We do have three grant deadlines we also want to make sure you are aware of-- March 31, July 31, and November 30. And just so you're aware, the decisions for those are as follows. So March 31 cycle deadline applications-- they will receive a decision in June. Those applicants that applied by July 31 will receive a decision in November. And those that apply by November 30 will receive a decision April of the following year.
Renee, I've always liked that we had three different deadlines to apply for funding from Truist Foundation. So if you missed the first one, then you don't have to wait another full year to apply. The other piece that is really critical is that this gives the organizations the opportunity to one, to see, does their mission and/or programmatic support really align to the values and strategy that Truist Foundation has established? And again, we know that organizations are always looking for supportive funding to make sure that investments are happening in our communities. So, Renee, why else might an organization really consider Truist Foundation when they apply for a grant?
One of the things that Truist Foundation we have in place is a three-year stewardship policy. So we ask our nonprofits that receive a grant to wait three years before they receive another grant. And we've had this in place for several years. And it's been beneficial for both us and for the nonprofits. The nonprofits are able to get a more substantial grant. And that will help them sustain that program further.
And also, they do not have to spend time every year applying for a grant. And then this opens up the opportunities for Truist Foundation to support other nonprofits that maybe we weren't aware of previously. So for example, if an organization receives a grant in 2023, they could apply again in 2026. And this is at the organization level. So we want to make sure that our nonprofits understand that sometimes you have one or more projects that you're working on and you want support for.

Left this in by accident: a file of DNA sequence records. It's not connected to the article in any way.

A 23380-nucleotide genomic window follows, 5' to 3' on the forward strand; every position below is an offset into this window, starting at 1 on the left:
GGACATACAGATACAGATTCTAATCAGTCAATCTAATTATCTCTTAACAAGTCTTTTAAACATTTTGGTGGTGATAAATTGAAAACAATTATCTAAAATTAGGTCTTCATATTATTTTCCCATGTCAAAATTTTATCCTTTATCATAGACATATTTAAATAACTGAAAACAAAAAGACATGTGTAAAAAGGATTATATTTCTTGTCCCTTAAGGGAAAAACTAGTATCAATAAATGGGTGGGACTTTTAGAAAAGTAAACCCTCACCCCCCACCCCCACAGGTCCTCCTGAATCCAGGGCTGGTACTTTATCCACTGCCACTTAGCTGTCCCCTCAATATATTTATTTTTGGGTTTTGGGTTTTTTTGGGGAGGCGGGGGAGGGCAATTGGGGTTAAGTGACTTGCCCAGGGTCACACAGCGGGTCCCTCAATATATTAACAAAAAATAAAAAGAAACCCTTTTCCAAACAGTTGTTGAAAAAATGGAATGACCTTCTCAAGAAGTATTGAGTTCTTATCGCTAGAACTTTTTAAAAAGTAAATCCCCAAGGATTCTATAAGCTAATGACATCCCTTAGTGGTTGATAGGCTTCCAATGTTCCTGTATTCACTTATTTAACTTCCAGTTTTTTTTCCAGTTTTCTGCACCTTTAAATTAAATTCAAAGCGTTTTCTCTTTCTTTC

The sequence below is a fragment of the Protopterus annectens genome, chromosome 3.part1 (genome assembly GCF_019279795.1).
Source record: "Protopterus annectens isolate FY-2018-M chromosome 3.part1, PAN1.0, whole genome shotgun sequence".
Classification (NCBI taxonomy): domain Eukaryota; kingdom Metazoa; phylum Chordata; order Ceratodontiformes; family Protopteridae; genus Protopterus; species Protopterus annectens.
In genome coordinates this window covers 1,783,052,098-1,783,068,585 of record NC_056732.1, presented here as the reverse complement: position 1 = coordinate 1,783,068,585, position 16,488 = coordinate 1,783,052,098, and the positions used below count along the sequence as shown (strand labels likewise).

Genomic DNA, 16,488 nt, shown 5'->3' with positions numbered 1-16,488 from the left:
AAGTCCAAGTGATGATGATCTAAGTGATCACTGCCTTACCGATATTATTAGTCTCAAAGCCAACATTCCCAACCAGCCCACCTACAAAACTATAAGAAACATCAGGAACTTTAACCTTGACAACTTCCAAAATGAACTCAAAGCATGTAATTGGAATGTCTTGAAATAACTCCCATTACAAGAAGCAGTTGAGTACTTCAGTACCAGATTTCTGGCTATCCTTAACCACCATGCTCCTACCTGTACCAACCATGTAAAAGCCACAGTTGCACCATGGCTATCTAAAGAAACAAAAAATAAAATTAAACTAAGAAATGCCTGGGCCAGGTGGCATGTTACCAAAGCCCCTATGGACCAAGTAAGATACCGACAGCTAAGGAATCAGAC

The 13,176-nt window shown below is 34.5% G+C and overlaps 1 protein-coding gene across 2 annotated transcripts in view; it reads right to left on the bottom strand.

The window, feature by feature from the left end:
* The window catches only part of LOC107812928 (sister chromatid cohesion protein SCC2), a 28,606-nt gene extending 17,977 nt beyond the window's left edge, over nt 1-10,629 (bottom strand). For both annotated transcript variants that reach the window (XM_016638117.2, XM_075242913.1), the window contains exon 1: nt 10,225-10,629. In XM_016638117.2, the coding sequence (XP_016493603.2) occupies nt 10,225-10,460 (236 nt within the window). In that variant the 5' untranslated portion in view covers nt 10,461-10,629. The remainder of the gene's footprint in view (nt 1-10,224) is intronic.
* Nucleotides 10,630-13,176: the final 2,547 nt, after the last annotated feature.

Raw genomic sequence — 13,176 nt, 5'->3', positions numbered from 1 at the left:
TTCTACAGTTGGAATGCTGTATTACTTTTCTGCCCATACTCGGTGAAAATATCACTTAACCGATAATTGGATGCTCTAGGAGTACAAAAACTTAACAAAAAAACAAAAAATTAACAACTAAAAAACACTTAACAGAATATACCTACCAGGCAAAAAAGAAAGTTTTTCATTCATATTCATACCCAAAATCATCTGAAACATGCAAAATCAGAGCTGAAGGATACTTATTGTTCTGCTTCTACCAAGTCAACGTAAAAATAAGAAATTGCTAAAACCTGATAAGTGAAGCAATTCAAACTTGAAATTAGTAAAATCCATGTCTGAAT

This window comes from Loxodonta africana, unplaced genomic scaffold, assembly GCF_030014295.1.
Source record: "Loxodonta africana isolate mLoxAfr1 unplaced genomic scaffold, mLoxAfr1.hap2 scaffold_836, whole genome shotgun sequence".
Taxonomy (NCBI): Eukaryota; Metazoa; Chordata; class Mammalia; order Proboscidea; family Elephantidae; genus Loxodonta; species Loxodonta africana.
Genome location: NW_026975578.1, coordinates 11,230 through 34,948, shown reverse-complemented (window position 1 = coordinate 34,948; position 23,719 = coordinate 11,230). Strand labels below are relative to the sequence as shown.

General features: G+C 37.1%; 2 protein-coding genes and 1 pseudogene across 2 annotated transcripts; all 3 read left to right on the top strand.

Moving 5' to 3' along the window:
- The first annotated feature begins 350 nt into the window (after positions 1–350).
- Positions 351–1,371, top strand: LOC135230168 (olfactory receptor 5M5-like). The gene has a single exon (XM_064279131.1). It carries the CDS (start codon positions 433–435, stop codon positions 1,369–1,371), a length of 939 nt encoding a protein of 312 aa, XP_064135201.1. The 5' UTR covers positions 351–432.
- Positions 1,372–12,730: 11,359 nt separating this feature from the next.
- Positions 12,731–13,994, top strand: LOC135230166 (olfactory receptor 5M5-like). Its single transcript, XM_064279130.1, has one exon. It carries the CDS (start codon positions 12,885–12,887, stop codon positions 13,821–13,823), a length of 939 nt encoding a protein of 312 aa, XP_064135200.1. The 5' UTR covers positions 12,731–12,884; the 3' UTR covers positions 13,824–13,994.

We ask that you please pick that project that fits our pillars the most and apply for that one, because we would not be able to support the second project at a later time due to our stewardship policy. And lastly, we want to make sure that if an organization does apply and are declined, they are able to apply again for another grant.
That's really helpful content to keep in mind, Renee. Another topic that keeps coming up with the grant-making process that Truist Foundation has in place is that, what are some of the requirements of reporting? Meghan, I know that as part of this journey that we've been on that you actually started working with, how do we evaluate the framework, how do we evaluate the reporting back from nonprofits, and what's considered in that space. So what really is the reporting requirements from Truist Foundation?
Thanks, Lynnette, that is an important consideration that we're making when reviewing grants. So just as you said, we have committed to a learning agenda with the Truist Foundation team. And we want to support the nonprofit partners that we invest in to monitor, evaluate, and learn from the programs that we're supporting with our Truist Foundation funding.